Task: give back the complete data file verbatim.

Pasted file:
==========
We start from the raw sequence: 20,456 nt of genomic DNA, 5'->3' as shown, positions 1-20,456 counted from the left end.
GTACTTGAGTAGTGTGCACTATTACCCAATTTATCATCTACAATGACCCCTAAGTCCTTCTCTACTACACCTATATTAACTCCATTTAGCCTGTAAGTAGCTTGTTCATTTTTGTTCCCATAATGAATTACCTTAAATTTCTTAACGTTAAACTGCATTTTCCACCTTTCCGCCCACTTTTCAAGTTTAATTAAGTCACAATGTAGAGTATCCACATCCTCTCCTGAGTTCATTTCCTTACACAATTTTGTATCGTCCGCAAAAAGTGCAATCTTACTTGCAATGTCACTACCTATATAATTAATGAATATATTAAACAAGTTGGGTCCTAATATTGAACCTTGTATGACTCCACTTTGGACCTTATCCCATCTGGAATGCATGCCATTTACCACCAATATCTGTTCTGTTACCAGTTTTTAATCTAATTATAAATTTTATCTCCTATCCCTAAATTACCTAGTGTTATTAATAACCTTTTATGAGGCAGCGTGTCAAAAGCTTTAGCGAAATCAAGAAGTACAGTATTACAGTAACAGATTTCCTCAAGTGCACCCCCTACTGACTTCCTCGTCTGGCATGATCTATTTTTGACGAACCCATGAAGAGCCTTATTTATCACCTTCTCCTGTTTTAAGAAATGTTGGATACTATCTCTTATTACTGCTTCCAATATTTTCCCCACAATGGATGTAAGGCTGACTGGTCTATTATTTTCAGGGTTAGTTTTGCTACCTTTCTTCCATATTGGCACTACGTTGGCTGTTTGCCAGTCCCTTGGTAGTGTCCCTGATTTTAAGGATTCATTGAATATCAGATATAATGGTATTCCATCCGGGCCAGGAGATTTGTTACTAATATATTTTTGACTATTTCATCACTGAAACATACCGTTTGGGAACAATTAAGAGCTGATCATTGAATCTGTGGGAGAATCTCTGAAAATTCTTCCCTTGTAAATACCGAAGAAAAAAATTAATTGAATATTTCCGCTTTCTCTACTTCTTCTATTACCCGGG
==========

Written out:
We start from the raw sequence: 20,456 nt of genomic DNA, 5'->3' as shown, positions 1-20,456 counted from the left end.
GTACTTGAGTAGTGTGCACTATTACCCAATTTATCATCTACAATGACCCCTAAGTCCTTCTCTACTACACCTATATTAACTCCATTTAGCCTGTAAGTAGCTTGTTCATTTTTGTTCCCATAATGAATTACCTTAAATTTCTTAACGTTAAACTGCATTTTCCACCTTTCCGCCCACTTTTCAAGTTTAATTAAGTCACAATGTAGAGTATCCACATCCTCTCCTGAGTTCATTTCCTTACACAATTTTGTATCGTCCGCAAAAAGTGCAATCTTACTTGCAATGTCACTACCTATATAATTAATGAATATATTAAACAAGTTGGGTCCTAATATTGAACCTTGTATGACTCCACTTTGGACCTTATCCCATCTGGAATGCATGCCATTTACCACCAATATCTGTTCTGTTACCAGTTTTTAATCTAATTATAAATTTTATCTCCTATCCCTAAATTACCTAGTGTTATTAATAACCTTTTATGAGGCAGCGTGTCAAAAGCTTTAGCGAAATCAAGAAGTACAGTATTACAGTAACAGATTTCCTCAAGTGCACCCCCTACTGACTTCCTCGTCTGGCATGATCTATTTTTGACGAACCCATGAAGAGCCTTATTTATCACCTTCTCCTGTTTTAAGAAATGTTGGATACTATCTCTTATTACTGCTTCCAATATTTTCCCCACAATGGATGTAAGGCTGACTGGTCTATTATTTTCAGGGTTAGTTTTGCTACCTTTCTTCCATATTGGCACTACGTTGGCTGTTTGCCAGTCCCTTGGTAGTGTCCCTGATTTTAAGGATTCATTGAATATCAGATATAATGGTATTCCATCCGGGCCAGGAGATTTGTTACTAATATATTTTTGACTATTTCATCACTGAAACATACCGTTTGGGAACAATTAAGAGCTGATCATTGAATCTGTGGGAGAATCTCTGAAAATTCTTCCCTTGTAAATACCGAAGAAAAAAATTAATTGAATATTTCCGCTTTCTCTACTTCTTCTATTACCCGGG